Dangerous Goods: The Cost of Ownership

27th February 2019 | costs, dangerous goods, hazardous chemical, hazards, safer alternatives, storage

Aside from making a profit, on the forefront on most practical business owners’ minds is how they can save on operational costs. What they often don’t realise is that using dangerous goods is costing them more in the long run.

The use of chemical products for day-to-day operations has become second nature to most enterprises. Chemicals are present in most workplaces no matter the industry: they’re in our cleaners, office furniture, electronics, and more. Depending on the industry, some companies rely on chemicals for their processes more heavily than others.

Hazardous Substances vs. Dangerous Goods

Some products are classified as ‘hazardous substances’ and others as ‘dangerous goods’. These two terms may sound similar and are often mistakenly used interchangeably, but the definitions of each are significantly different. More importantly, their applications and the way they must be stored and handled can vary.

‘Hazardous substances’ refers to chemicals that can cause harm to human health, whether immediate or long-term. Exposure to such substances could cause poisoning, irritation, chemical burns, cancers, or other diseases. Meanwhile, ‘dangerous goods’ refers to chemicals that can cause immediate damage to property and the environment, and/or result in serious injury to people – or worse, death. These chemicals can be corrosive, flammable, explosive, spontaneously combustible, toxic, oxidising, or radioactive.

Costs Involved with the Handling, Usage and Transportation of Dangerous Goods

It’s true that most dangerous goods in and of themselves are inexpensive, or less so compared with their safer counterparts. However, due to increasingly stringent WHS and environmental compliance laws, there are various factors that make choosing these substances less economical.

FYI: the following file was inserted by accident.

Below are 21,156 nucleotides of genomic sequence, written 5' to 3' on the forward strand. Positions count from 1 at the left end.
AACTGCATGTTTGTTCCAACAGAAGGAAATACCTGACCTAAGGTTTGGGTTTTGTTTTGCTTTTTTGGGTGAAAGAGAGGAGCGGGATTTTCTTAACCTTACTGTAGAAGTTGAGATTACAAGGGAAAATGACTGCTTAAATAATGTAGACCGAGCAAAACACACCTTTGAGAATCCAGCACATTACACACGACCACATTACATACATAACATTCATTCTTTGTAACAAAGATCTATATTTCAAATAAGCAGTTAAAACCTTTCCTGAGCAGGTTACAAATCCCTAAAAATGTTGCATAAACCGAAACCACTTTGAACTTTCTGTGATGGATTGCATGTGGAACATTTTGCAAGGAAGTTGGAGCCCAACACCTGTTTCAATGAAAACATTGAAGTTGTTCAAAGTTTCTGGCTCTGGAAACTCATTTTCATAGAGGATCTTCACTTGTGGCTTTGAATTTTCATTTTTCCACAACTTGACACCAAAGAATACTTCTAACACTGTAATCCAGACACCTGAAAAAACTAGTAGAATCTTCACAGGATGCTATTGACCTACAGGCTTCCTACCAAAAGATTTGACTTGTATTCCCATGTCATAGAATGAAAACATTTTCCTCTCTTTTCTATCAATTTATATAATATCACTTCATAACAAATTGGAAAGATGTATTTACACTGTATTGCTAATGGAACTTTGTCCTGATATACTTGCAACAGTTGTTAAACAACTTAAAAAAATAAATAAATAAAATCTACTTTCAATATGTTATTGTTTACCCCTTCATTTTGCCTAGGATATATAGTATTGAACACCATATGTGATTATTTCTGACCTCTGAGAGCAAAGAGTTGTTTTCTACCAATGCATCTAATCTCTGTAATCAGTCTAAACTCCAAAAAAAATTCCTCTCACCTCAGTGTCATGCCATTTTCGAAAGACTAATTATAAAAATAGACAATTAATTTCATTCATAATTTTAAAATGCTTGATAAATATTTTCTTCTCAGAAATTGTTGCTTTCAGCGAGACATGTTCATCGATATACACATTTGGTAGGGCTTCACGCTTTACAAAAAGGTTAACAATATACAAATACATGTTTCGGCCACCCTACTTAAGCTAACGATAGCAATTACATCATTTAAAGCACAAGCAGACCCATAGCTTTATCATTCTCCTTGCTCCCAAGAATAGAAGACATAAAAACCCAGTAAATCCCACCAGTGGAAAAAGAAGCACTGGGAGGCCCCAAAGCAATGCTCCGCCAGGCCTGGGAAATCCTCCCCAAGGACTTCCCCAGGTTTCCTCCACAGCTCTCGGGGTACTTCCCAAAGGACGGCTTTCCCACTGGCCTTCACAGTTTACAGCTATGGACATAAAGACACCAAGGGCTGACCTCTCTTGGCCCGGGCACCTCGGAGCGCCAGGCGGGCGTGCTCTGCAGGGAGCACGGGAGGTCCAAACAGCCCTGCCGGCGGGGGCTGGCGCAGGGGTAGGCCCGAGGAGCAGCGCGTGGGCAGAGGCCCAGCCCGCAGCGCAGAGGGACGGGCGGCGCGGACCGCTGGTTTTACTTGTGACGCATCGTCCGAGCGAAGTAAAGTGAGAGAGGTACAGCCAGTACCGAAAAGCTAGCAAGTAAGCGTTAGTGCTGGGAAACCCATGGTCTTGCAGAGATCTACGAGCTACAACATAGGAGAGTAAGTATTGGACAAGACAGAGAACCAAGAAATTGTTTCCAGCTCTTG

Personal Protective Equipment Requirements

Personal protective Equipment or PPE requirements can vary depending on the hazards a particular chemical presents. An assortment of PPEs offer protection for the head, face, ear, eye, body, respiratory system, hand, foot, and more.

It is the employer’s responsibility to source for and select appropriate PPE for their employees and to make sure that they fit each individual employee correctly. In addition, employers must ensure that their employees are sufficiently informed and trained in the importance of using PPEs.

PPE will also need to be replaced every so often. Regular use of the PPE means they are subjected to wear and tear that can degrade their effectiveness. Over time, the cost of PPE will add up and make up a lot of your operational expenses.

Shipping Dangerous Goods

Fact: Transporting dangerous goods is expensive. Not to mention, there are strict regulations that apply to shipping these types of substances that can complicate matters. The onus is on the shipper to ensure compliance with these protocols to avoid incidents and hefty non-compliance penalties.

Dangerous Goods Storage

Recently, Safe Work Australia released their Chemical Storage Guide, aimed at helping SMEs with safe storage of chemicals in their premises. It is imperative for enterprises that use and store dangerous goods to ensure that these guidelines are properly and strictly followed in order to avoid disasters such as what happened in Tianjin, China, in 2015, and many other similar catastrophes.